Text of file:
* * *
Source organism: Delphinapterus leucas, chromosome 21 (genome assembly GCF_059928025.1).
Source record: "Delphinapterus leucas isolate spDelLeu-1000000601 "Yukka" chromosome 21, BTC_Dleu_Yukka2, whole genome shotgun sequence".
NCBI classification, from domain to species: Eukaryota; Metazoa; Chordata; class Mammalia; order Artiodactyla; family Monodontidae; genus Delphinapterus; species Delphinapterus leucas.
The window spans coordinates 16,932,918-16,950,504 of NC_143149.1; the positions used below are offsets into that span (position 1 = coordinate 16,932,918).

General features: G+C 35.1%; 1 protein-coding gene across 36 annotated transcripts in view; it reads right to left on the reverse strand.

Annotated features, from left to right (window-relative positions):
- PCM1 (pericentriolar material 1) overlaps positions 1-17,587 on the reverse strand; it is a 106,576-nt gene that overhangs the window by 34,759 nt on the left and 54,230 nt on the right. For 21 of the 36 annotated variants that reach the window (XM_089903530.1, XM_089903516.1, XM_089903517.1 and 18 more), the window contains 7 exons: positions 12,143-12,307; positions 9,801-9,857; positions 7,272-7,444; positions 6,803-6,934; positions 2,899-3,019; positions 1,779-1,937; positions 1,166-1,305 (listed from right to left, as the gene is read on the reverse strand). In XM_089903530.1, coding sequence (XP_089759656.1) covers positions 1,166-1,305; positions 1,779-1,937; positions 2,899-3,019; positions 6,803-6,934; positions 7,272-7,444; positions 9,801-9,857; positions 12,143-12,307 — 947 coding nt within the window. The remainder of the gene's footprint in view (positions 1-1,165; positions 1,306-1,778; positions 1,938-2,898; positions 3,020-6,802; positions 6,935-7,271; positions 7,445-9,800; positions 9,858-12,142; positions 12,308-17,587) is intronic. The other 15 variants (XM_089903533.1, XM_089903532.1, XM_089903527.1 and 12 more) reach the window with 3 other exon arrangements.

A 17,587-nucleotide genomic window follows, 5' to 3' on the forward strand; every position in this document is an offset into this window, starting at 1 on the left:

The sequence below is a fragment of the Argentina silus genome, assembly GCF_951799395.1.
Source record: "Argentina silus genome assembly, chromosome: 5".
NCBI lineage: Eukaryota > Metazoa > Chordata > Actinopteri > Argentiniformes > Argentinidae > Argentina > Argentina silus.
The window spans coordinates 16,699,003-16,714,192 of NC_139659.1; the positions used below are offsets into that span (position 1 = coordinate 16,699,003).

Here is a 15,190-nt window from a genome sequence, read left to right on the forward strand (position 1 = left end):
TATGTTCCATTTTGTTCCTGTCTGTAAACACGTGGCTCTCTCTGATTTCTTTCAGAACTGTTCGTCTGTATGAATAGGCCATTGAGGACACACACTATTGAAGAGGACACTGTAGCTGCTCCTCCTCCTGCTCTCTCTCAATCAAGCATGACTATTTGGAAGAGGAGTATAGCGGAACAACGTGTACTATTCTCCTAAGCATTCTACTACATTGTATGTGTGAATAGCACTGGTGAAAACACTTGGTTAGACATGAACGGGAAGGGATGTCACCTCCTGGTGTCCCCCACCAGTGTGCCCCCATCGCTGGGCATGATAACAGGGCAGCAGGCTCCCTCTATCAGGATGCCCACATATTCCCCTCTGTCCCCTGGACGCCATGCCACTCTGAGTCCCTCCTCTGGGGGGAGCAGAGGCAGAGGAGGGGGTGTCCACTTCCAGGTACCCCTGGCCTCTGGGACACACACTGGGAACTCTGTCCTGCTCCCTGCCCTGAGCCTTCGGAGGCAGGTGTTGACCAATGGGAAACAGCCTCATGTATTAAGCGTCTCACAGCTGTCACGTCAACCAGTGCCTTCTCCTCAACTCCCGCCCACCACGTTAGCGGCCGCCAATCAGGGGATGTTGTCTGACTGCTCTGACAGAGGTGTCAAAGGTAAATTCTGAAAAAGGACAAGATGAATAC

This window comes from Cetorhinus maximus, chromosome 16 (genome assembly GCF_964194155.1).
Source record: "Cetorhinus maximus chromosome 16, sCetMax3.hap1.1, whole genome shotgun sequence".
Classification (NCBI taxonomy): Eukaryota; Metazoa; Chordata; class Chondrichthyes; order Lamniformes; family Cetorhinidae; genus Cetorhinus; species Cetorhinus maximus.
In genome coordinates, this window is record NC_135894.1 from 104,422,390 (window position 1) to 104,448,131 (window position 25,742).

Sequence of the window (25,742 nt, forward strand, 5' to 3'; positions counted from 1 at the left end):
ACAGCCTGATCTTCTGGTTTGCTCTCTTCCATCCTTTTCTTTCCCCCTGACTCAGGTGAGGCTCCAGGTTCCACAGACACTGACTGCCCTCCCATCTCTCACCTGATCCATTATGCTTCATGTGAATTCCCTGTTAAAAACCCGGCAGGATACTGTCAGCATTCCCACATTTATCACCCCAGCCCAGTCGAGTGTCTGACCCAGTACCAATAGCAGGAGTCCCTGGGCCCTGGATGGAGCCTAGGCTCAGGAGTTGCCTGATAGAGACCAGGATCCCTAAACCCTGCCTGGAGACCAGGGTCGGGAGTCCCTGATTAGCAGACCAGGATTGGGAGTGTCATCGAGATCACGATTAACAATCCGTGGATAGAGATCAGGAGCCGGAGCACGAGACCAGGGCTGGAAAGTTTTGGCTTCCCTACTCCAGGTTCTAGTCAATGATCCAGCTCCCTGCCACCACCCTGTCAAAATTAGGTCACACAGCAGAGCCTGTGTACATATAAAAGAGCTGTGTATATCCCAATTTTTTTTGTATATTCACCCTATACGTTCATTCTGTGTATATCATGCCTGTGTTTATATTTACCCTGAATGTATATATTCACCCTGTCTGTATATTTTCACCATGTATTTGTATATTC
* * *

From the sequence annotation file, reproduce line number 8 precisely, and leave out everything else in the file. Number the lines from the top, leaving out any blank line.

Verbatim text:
A 17,587-nucleotide genomic window follows, 5' to 3' on the forward strand; every position in this document is an offset into this window, starting at 1 on the left: